Cash for Organs

Jodi - posted on 02/20/2010 ( 2 moms have responded )




Doctors worried about 'cash-for-organs

Hospitals across Australia could be paid to harvest the organs of dead patients under a $17 million federal program.

An "activity-based funding" scheme has been set up under the Organ and Tissue Authority in which hospitals could receive up to $11,400 for each patient who becomes a donor.

The funding is designed to help hospitals cover the costs linked to transplants, but doctors are worried it could be seen as an incentive for hospitals to pressure patients into giving away their organs, the News Ltd says.

The funding proposal has been discussed recently within two Melbourne hospitals and has been endorsed by health ministers, News Ltd says.

"This payment recognises that patients arriving in the ED (emergency department) who are identified as potential organ donors require medical management to maintain their suitability as donors prior to their transfer to ICU," the program's documentation obtained by News Ltd says.

"This payment applies to potential donors that would not normally be transferred to the ICU as part of their treatment or end-of-life care."

Ethicists are encouraging public debate on the funding proposal.

What are your thoughts? Remember, our major hospitals are government funded, and are currently struggling for funding, so keeping a potential organ donor patient alive when coming into emergency does cost money they actually can often not afford. Our hospitals are held accountable for their expenditure, and are already closing down wards because they cannot afford the staff to keep them open.


View replies by

Amie - posted on 02/21/2010




The only time I could see this being a real problem is if the person in charge of someone's living will decides to say yes, when the patient had already stated they did not ever want to donate. Other than that, I agree with Joy, no one can force a person to donate. No matter what a person says if someone does not want to donate their organs they will not donate.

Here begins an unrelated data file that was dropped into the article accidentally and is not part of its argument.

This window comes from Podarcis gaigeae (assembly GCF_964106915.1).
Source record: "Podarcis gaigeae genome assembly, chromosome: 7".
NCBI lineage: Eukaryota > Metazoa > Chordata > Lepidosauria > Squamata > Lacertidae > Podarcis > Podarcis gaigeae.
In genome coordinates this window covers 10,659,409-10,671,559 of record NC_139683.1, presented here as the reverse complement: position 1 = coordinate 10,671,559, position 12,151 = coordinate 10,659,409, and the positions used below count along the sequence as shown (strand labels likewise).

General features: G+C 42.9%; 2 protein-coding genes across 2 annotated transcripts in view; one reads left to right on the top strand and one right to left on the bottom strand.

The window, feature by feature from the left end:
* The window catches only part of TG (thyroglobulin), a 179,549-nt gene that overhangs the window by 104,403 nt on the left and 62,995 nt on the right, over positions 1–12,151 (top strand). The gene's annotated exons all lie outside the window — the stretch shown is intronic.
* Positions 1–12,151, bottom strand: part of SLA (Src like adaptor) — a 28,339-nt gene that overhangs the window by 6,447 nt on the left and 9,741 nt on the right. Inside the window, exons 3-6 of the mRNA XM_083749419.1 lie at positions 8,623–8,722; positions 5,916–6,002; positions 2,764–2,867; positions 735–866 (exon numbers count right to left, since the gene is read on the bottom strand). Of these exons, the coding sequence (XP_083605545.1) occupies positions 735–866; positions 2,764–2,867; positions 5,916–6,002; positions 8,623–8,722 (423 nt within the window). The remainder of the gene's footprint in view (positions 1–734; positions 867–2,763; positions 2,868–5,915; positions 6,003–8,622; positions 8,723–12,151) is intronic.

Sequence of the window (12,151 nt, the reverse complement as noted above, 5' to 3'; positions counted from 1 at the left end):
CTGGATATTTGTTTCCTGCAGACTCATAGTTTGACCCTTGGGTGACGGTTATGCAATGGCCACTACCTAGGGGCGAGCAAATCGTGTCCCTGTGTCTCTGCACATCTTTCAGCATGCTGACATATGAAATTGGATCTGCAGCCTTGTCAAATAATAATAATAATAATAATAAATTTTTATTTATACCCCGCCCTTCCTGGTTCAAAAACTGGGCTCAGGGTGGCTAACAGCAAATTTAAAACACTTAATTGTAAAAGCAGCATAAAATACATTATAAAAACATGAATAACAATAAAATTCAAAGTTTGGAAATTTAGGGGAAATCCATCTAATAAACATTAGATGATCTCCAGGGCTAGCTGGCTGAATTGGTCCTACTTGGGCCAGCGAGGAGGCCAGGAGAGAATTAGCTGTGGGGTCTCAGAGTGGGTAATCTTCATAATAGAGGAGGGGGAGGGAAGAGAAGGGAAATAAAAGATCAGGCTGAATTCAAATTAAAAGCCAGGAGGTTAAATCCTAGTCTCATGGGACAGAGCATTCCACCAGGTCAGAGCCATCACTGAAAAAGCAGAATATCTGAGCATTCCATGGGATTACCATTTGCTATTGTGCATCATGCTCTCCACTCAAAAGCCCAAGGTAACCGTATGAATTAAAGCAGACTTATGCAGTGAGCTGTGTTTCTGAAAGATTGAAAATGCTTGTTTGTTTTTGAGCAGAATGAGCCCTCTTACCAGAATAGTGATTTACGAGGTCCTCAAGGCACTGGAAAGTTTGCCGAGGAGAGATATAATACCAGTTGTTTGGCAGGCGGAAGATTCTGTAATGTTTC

JL - posted on 02/21/2010




I don't see a huge ethinical problem because I myself have already consented to organ donation if something was to happen to me. It is on my drivers license and I have told my family my wishes. Perhaps having this become part of public debate will have more freinds and families discussing openly with eachother how they feel about organ donation so if something does happen things will already be made clear about what they would want. I think even without the money nurses and doctors already try to convince families to donate the organs of their deceased or dying family members because there is such a need for it. It is costly to do and I see the need to have outside funding. I do think no matter how much a nurse or doctor pushes for it most patients and their families will stick to whatever decision they feel is right, whether that is or is not donating.

Join Circle of Moms

Sign up for Circle of Moms and be a part of this community! Membership is just one click away.

Join Circle of Moms